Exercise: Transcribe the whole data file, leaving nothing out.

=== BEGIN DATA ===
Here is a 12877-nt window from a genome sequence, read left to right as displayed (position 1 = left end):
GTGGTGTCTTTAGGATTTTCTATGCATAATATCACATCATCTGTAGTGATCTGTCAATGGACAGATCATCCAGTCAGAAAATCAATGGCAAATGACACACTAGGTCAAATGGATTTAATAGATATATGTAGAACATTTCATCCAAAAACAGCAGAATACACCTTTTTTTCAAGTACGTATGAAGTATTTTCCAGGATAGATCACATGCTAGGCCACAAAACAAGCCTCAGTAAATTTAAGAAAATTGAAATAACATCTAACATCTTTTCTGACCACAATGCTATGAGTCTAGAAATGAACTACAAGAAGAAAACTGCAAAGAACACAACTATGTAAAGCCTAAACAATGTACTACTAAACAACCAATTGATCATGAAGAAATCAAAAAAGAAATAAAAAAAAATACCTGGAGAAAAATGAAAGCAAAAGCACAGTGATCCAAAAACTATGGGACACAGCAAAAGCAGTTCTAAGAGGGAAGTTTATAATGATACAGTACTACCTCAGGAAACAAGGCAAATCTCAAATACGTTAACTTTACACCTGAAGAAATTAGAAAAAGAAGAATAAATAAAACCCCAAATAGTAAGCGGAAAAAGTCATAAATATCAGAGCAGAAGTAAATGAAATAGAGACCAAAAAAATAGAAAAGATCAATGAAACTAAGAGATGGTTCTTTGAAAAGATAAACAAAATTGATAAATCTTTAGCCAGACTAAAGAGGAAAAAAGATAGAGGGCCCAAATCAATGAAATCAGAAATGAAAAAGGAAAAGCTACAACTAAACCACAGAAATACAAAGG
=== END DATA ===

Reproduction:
Here is a 12877-nt window from a genome sequence, read left to right as displayed (position 1 = left end):
GTGGTGTCTTTAGGATTTTCTATGCATAATATCACATCATCTGTAGTGATCTGTCAATGGACAGATCATCCAGTCAGAAAATCAATGGCAAATGACACACTAGGTCAAATGGATTTAATAGATATATGTAGAACATTTCATCCAAAAACAGCAGAATACACCTTTTTTTCAAGTACGTATGAAGTATTTTCCAGGATAGATCACATGCTAGGCCACAAAACAAGCCTCAGTAAATTTAAGAAAATTGAAATAACATCTAACATCTTTTCTGACCACAATGCTATGAGTCTAGAAATGAACTACAAGAAGAAAACTGCAAAGAACACAACTATGTAAAGCCTAAACAATGTACTACTAAACAACCAATTGATCATGAAGAAATCAAAAAAGAAATAAAAAAAAATACCTGGAGAAAAATGAAAGCAAAAGCACAGTGATCCAAAAACTATGGGACACAGCAAAAGCAGTTCTAAGAGGGAAGTTTATAATGATACAGTACTACCTCAGGAAACAAGGCAAATCTCAAATACGTTAACTTTACACCTGAAGAAATTAGAAAAAGAAGAATAAATAAAACCCCAAATAGTAAGCGGAAAAAGTCATAAATATCAGAGCAGAAGTAAATGAAATAGAGACCAAAAAAATAGAAAAGATCAATGAAACTAAGAGATGGTTCTTTGAAAAGATAAACAAAATTGATAAATCTTTAGCCAGACTAAAGAGGAAAAAAGATAGAGGGCCCAAATCAATGAAATCAGAAATGAAAAAGGAAAAGCTACAACTAAACCACAGAAATACAAAGG